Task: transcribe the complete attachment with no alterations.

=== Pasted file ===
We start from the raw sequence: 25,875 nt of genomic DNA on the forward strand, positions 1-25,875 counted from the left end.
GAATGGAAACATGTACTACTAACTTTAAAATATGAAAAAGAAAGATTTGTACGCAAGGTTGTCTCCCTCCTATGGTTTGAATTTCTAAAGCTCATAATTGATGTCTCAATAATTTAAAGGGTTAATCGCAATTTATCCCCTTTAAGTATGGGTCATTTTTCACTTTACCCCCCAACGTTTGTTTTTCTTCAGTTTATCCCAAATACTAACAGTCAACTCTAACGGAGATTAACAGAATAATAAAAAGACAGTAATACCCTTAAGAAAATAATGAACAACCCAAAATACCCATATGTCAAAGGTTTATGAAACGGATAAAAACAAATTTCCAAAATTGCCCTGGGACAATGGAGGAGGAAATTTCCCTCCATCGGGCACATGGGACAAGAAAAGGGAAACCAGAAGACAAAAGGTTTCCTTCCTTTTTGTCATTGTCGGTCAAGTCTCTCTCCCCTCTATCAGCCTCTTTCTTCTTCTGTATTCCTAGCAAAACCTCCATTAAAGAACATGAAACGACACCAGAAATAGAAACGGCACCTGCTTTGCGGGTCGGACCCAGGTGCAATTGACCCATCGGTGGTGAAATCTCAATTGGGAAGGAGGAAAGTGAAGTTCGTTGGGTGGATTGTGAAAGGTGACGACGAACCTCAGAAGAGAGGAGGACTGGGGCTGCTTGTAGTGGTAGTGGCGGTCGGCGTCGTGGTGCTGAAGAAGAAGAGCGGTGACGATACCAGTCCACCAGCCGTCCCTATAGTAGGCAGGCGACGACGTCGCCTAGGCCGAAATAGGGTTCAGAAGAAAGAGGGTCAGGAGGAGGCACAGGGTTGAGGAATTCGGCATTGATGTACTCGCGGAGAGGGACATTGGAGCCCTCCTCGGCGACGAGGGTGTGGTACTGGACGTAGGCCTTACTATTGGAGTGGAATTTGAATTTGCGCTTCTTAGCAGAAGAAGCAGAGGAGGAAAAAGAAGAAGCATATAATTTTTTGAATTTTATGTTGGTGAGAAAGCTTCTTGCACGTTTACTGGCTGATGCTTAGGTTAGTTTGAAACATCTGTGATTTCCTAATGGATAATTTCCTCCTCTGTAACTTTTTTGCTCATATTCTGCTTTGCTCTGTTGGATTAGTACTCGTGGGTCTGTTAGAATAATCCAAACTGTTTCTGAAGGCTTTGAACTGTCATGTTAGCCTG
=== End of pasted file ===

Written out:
We start from the raw sequence: 25,875 nt of genomic DNA on the forward strand, positions 1-25,875 counted from the left end.
GAATGGAAACATGTACTACTAACTTTAAAATATGAAAAAGAAAGATTTGTACGCAAGGTTGTCTCCCTCCTATGGTTTGAATTTCTAAAGCTCATAATTGATGTCTCAATAATTTAAAGGGTTAATCGCAATTTATCCCCTTTAAGTATGGGTCATTTTTCACTTTACCCCCCAACGTTTGTTTTTCTTCAGTTTATCCCAAATACTAACAGTCAACTCTAACGGAGATTAACAGAATAATAAAAAGACAGTAATACCCTTAAGAAAATAATGAACAACCCAAAATACCCATATGTCAAAGGTTTATGAAACGGATAAAAACAAATTTCCAAAATTGCCCTGGGACAATGGAGGAGGAAATTTCCCTCCATCGGGCACATGGGACAAGAAAAGGGAAACCAGAAGACAAAAGGTTTCCTTCCTTTTTGTCATTGTCGGTCAAGTCTCTCTCCCCTCTATCAGCCTCTTTCTTCTTCTGTATTCCTAGCAAAACCTCCATTAAAGAACATGAAACGACACCAGAAATAGAAACGGCACCTGCTTTGCGGGTCGGACCCAGGTGCAATTGACCCATCGGTGGTGAAATCTCAATTGGGAAGGAGGAAAGTGAAGTTCGTTGGGTGGATTGTGAAAGGTGACGACGAACCTCAGAAGAGAGGAGGACTGGGGCTGCTTGTAGTGGTAGTGGCGGTCGGCGTCGTGGTGCTGAAGAAGAAGAGCGGTGACGATACCAGTCCACCAGCCGTCCCTATAGTAGGCAGGCGACGACGTCGCCTAGGCCGAAATAGGGTTCAGAAGAAAGAGGGTCAGGAGGAGGCACAGGGTTGAGGAATTCGGCATTGATGTACTCGCGGAGAGGGACATTGGAGCCCTCCTCGGCGACGAGGGTGTGGTACTGGACGTAGGCCTTACTATTGGAGTGGAATTTGAATTTGCGCTTCTTAGCAGAAGAAGCAGAGGAGGAAAAAGAAGAAGCATATAATTTTTTGAATTTTATGTTGGTGAGAAAGCTTCTTGCACGTTTACTGGCTGATGCTTAGGTTAGTTTGAAACATCTGTGATTTCCTAATGGATAATTTCCTCCTCTGTAACTTTTTTGCTCATATTCTGCTTTGCTCTGTTGGATTAGTACTCGTGGGTCTGTTAGAATAATCCAAACTGTTTCTGAAGGCTTTGAACTGTCATGTTAGCCTG